If you don’t have your own vehicle, we suggest using RentalCars.com to look for the best hire car options. We use it frequently on our travels ourselves, and it’s usually the place where we find the best deals.
Driving to Lizard Point
The road route to the Lizard Cornwall involves quite a bit of scenic driving in the depths of the Cornish countryside. Regardless of which direction you’re coming from – Penzance, St Ives, Falmouth, Redruth or Newquay – the the quickest route will likely be to drive to Helston on the threshold of the Lizard Peninsula, and then take the A3038 onwards to Lizard village.
This last section of the drive takes about 20 minutes along a narrow, winding country road. Take care along this section if you’re not used to the Cornish roads, as traffic still comes along here quite fast. Our guide to driving in Cornwall will help you know what to expect.
The table below shows typical driving times to Lizard Point from some of the main nearby towns:
|Typical drive time
|Penzance to Lizard Point
|St Ives to Lizard Point
|Newquay to Lizard Point
|1 hour 10 minutes
|Land's End to Lizard Point
|1 hour 10 minutes
|Falmouth to Lizard Point
|Redruth to Lizard Point
|Truro to Lizard Point
|Padstow to Lizard Point
|1 hour 30 minutes
Lizard Point parking
Whenever we drive to Lizard Point, we always prefer to park in the village and then walk down. This gives you the chance to enjoy the shops and eateries around the village and take the short scenic trail down to the point.
There is actually some free parking in Lizard village at The Green, a large grassy knoll in the middle of the village. It works on a donation-based system, and you can pay what you like at honesty boxes around the edge. Remember to bring some change if you want to chip in!
Parking spaces at The Green are limited and do get taken up quickly, so it’s best to get there early, especially in summer or when there’s a good weather forecast.
Alternatively, you can park at the large National Trust car park right next to Lizard Point. It’s free if you’re a member, or there’s a small charge otherwise.
Redruth to Lizard 34 bus service
The main bus service that connects the Lizard Peninsula with nearby towns and villages is the 34, which runs from Redruth to The Green in Lizard Village.
From start to finish the route takes about two hours each way, so it makes for a long day out, but it does provide an alternative option to driving if you are staying along the route, or you can get to Redruth by train (the bus stops at the station there).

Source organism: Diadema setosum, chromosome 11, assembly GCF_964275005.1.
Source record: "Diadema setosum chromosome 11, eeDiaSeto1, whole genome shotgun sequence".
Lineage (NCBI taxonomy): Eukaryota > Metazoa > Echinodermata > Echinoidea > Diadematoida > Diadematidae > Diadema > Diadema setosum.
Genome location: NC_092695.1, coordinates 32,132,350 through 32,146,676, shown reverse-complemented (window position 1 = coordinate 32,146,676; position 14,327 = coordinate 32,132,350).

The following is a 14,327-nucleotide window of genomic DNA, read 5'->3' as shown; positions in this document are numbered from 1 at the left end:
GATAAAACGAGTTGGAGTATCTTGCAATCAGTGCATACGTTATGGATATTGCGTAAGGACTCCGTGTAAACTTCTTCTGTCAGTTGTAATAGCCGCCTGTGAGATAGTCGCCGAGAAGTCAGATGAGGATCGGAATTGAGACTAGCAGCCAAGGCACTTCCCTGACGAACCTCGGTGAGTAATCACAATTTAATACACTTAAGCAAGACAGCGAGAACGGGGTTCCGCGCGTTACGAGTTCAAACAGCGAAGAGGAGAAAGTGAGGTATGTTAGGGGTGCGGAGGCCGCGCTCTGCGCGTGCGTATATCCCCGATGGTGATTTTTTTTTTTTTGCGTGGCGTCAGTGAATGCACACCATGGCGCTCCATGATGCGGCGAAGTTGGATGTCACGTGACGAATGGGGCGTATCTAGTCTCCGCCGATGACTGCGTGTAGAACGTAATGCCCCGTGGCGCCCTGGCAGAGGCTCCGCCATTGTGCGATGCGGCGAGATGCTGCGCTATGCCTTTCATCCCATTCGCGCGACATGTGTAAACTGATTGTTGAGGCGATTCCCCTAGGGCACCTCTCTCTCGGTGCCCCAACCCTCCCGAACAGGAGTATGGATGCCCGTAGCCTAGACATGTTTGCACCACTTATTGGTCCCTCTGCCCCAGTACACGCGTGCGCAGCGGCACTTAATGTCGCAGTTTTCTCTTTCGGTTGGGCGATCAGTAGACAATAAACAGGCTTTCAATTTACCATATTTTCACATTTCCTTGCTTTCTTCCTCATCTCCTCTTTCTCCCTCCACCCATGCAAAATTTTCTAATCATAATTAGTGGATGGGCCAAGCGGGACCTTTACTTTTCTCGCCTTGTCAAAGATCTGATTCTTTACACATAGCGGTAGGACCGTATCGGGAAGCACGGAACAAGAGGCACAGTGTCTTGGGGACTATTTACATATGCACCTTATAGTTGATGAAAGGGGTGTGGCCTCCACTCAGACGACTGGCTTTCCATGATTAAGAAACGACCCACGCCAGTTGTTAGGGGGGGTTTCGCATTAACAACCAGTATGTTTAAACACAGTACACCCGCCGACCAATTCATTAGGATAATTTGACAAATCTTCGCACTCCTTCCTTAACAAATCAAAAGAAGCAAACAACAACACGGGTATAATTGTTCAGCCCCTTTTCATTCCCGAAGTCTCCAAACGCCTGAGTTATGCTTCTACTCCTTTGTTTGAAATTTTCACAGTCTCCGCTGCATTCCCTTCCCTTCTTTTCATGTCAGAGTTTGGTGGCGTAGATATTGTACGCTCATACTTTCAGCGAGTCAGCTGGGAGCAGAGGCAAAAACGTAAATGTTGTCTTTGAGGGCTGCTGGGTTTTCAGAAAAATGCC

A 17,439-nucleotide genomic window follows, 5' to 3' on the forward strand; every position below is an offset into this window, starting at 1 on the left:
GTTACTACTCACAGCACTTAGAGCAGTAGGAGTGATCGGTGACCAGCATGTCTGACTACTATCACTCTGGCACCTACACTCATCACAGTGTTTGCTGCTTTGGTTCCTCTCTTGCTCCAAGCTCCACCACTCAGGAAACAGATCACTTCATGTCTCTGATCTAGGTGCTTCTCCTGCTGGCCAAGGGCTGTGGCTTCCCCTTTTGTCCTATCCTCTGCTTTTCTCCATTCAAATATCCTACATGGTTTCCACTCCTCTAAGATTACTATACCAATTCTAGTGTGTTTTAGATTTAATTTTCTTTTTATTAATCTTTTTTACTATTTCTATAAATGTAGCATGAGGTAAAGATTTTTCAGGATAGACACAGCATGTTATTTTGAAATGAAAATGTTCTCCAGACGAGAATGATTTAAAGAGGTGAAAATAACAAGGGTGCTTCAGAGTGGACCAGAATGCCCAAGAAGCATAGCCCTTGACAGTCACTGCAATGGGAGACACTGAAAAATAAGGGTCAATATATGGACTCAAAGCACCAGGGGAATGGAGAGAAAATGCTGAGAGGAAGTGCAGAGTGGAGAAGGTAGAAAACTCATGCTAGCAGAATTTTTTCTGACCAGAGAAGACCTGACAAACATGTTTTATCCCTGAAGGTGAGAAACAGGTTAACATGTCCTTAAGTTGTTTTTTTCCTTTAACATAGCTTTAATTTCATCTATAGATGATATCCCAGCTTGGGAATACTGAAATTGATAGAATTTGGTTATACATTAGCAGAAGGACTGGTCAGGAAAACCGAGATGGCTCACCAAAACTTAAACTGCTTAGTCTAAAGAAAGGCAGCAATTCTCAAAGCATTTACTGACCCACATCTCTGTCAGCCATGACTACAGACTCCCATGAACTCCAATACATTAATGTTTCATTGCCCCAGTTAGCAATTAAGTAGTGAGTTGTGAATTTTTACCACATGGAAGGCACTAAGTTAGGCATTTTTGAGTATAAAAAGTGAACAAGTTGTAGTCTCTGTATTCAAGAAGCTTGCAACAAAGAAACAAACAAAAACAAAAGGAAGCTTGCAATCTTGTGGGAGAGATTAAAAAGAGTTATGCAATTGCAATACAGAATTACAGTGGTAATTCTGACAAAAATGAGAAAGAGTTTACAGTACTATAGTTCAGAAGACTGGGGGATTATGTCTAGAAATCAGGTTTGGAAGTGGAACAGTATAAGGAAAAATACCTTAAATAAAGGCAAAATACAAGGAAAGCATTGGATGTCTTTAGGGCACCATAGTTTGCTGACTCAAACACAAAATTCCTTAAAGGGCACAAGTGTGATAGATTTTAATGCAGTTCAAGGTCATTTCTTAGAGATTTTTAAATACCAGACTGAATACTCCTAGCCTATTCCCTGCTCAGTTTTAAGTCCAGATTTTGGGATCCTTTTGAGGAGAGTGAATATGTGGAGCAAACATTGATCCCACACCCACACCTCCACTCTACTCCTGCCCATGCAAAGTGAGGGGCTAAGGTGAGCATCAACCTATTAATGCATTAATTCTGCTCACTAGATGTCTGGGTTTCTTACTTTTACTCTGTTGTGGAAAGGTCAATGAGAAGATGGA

The route passes through Helston and Mullion as well as various smaller village stops. Check out the full timetable for details.
Walking from Lizard village to Lizard Point
Once you have arrived in Lizard village, the walk down to Lizard Point is a simple and scenic one that takes about 15 minutes at a leisurely pace.
From The Green car park in the village square, walk south, past the Top House Inn and the Witchball bar, and then join Lighthouse Road by Tregullas Farm.
Lighthouse Road leads all the way to the car park at Lizard Point. There is a footpath alongside the road for a while. Towards the end it merges and you need to walk on the narrow road, so be mindful of cars.
Keep on waking past the car park and you’re there!
Lizard Peninsula walks
The beautiful, untouched scenery of the Lizard Peninsula is the setting for some of the best walks in Cornwall. The 50-kilometre stretch of coastline around the peninsula is punctuated with high, rocky cliffs that conceal idyllic bays and beaches between red-green headlands.
Walking difficulty: the walks around the Lizard Peninsula are generally moderate, and can be done by anybody with a decent basic level of fitness. There are a few slopes and steps here and there, so you may need to take it steadily.
The winds can get fierce along the long, exposed sections of coastal paths, but that’s what we love about it! A morning hike on the Lizard Peninsula is the most refreshing way you could possibly start the day.
So, here is a quick selection of some of the best walks you can try near Lizard Point.
The Lizard circular coastal walk
📍 Distance: 7 miles / 11 kilometres
⏰ Walking time: 3 hours approx
One of the classic walks on the Lizard Peninsula is a circular route that encompasses the coastal section between Kynance Cove and Bass Point, with Lizard village in the middle.
The starting point for the walk is typically at Kynance Cove, where you can park in the National Trust car park for the day. But as it’s a circular, you can start anywhere along the route and sprinkle some sightseeing along the way.
Sights to look out for along the way include Polpeor Cove, where there is an abandoned old lifeboat station, and Housel Bay.
Kynance Cove to Lizard Point walk
📍 distance: 2.5 miles / 4 kilometres
⏰ Walking time: 50 minutes
This is a much shorter walk that covers the direct section of coastal path between Kynance Cove and Lizard Point. It’s a nice option if you want to take it a bit easier as a there-and-back trail instead of the longer circular above.